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US professor warns of the dangers of aerating the New River

While local officials are working at resolving the issue at the New River, the Belize Institute of Environmental Law and Policy (BELPO) has expressed serious concerns over the solution to aerate the water.  BELPO sent us a correspondence saying that they have been in contact with Dr. Guy Lanza, a Research Professor at the Department of Environmental and Forest Biology (ESF), State University of New York.
In the past, he has provided consultation to BELPO, on the Chalillo Dam and Macal River in Belize. He spoke with Love News and simplified the matter of the river’s pollution.

Dr.Guy Lanza, Research Professor, State University of New York: “The river as it exists now apparently has been receiving large quantities of untreated effluent probably from a sugar factory as well as some other runoff sources and so the problem is that when these materials from the sugar factory which have a lot of organic matter stuff that bacteria can break down, when this material gets into the water it removes oxygen at a very very fast rate and once the oxygen is removed from the water it causes problems with the organisms living in the water and it also causes problems with what we call legacy pollutants, pollutants that have been stored down in the bottom muds or sediments and are more or less trapped there and under normal healthy conditions they stay there but when the river receives a lot of effluent from sugar or other organic material the bacterial suck the oxygen out of the water and the sediment breaks down and releases those contaminants up until the water column itself. So apparently the reason for the problem is clearly because someone didn’t enforce, DOE, didn’t enforce the effluent guidelines. When you have an operation like a sugar factory releasing large quantity of effluent thats not treated directly into the river you can pretty much be sure you’re going to remove all of the oxygen in the water over a period of time and therefore the sediments are gonna start to release their contaminates.” 

While local officials are only doing the aeration as a pilot project at the river’s upstream, Doctor Lanza noted that this method should be a “last ditch effort”.  He outlines the dangers posed by the aeration method.

Dr.Guy Lanza, Research Professor, State University of New York: “My understanding is that their approach to fixing this problem is to go in with aerators and aerate the water, in other words they want to artificially put oxygen back into the water to replace the oxygen that the sugar plant effluent has removed. That’s problematic because when you do that you’re going to stir up sediments and when you stir up sediments those pollutants and bacteria that are trapped are going to be released up into the water column, they will immediately affect fish and other aquatic organisms living in the water, they will make those pollutants, toxic materials available to people in contact with the water, their pets, livestock so it’s just not a good situation to simply go in and aerate without really doing some sediment testing ahead of time to see what in those sediments is going to be released and what the health effects are going to be in the process of the release after aeration. Hydrogen sulfide is one of several gases that tend to be concentrated in the sediments and so it’s one of these toxins that I’m talking about, one of many, that will be released if you just simply go in with an aerator and bubble in a lot of oxygen to aerate the water. Hydrogen sulfide is something you don’t want to breathe, it’s a very toxic gas, you don’t want people or animals or pets or livestock, you don’t want any organisms breathing hydrogen sulfide, it’s not a good thing it’s clearly a toxic gas that you shouldn’t be inhaling.”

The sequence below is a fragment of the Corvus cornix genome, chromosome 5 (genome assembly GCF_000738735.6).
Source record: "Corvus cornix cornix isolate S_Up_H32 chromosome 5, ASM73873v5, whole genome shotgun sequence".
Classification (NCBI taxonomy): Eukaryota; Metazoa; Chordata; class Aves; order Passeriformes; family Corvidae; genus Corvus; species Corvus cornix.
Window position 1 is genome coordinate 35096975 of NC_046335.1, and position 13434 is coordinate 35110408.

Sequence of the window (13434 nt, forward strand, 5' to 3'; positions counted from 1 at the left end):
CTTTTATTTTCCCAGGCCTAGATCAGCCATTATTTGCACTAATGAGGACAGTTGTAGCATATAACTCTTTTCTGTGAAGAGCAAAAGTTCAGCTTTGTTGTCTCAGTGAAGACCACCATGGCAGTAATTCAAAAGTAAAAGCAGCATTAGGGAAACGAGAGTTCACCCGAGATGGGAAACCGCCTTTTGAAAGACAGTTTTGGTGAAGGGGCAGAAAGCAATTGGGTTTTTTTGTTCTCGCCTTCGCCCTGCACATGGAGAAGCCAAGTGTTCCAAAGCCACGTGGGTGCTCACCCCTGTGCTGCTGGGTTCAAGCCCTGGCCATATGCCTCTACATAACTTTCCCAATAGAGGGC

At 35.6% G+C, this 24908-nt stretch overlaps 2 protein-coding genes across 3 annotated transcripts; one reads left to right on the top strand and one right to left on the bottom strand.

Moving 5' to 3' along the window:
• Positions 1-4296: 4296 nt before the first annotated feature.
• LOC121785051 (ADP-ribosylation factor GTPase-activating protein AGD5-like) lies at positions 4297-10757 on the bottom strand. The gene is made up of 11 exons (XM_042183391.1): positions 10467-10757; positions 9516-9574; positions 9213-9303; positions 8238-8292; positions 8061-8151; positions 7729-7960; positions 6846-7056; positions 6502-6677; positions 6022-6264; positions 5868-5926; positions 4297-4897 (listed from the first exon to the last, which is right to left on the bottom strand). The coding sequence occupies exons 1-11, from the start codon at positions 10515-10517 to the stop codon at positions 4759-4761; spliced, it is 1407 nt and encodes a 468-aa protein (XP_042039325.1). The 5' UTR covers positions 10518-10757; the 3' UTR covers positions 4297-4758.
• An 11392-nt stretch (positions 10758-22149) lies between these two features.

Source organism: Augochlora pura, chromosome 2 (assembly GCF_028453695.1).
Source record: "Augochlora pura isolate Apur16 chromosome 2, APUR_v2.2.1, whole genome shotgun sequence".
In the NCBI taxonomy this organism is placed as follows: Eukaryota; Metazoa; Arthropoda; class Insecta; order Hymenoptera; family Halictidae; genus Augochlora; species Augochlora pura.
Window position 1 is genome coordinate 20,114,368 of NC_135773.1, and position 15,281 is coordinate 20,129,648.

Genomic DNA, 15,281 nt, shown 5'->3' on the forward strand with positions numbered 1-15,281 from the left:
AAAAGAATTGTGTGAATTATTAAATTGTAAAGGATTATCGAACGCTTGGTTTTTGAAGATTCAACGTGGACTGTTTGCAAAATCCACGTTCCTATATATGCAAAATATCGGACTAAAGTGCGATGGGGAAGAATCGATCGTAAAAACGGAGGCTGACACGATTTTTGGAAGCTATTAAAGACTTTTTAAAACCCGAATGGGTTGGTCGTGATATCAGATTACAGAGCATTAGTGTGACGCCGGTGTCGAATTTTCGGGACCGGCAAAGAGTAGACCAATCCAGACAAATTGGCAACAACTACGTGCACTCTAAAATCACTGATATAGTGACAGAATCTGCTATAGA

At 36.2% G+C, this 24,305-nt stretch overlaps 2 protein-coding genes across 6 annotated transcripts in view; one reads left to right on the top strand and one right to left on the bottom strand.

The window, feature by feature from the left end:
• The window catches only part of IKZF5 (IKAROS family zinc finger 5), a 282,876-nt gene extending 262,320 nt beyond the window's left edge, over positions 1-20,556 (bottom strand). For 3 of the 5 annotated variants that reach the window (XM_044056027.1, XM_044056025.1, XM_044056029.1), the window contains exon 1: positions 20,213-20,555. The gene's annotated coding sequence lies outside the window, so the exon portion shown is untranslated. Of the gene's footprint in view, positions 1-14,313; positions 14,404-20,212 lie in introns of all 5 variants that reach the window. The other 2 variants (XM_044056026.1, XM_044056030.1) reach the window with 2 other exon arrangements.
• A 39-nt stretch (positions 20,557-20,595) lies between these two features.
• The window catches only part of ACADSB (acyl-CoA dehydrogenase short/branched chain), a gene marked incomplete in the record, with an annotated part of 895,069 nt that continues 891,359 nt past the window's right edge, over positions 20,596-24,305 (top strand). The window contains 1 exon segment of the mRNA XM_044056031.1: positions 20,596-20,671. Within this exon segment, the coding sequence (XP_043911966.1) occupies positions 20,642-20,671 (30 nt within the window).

While residents in the immediate area of the New River are forced to tolerate the smell and sight, the reality is that there is no quick fix to the problem.  According to Doctor Lanza, officials need to start by eliminating current unhealthy practices.

Dr.Guy Lanza, Research Professor, State University of New York: “If the sediments are highly contaminated with things other than hydrogen sulfide then what they’re gonna have to do is go and dredge those sediments out very carefully using the proper dredging techniques and remove them from the river and then take them off to a landfill site so that it can be deposited, isolated so they don’t leak out and leech into those problems later. So they’re gonna have to remove those sediments by physically dredging, dig them up and get them out of there, very expensive, very time consuming and very complicated, it’s a major engineering project. It’s always very expensive and complicated to clean up a mess like this after the fact and it’s unfortunate since it could be prevented by simply enforcing the environmental laws in the first place. It’s sort of like a lot of other environmental issues the first step is to stop adding the materials that are the cause of the problem. So again they need to stop releasing the effluent from the sugar production facility. Now that’s a legitimate business I’m sure there are ways in which you can do what they’re doing without destroying rivers. You simply have to treat the releases before they go into the river and that’s the cost of doing business. It’s a little more expensive than not doing anything at all but the cost of doing business is what’s necessary to protect the environment.”
In an email to BELPO, Dr Lanza explains that apart from hydrogen sulfide, the disruption of the sediments could release other toxic elements such as arsenic, zinc, cadmium, lead, and more, including greenhouse gases such as methane.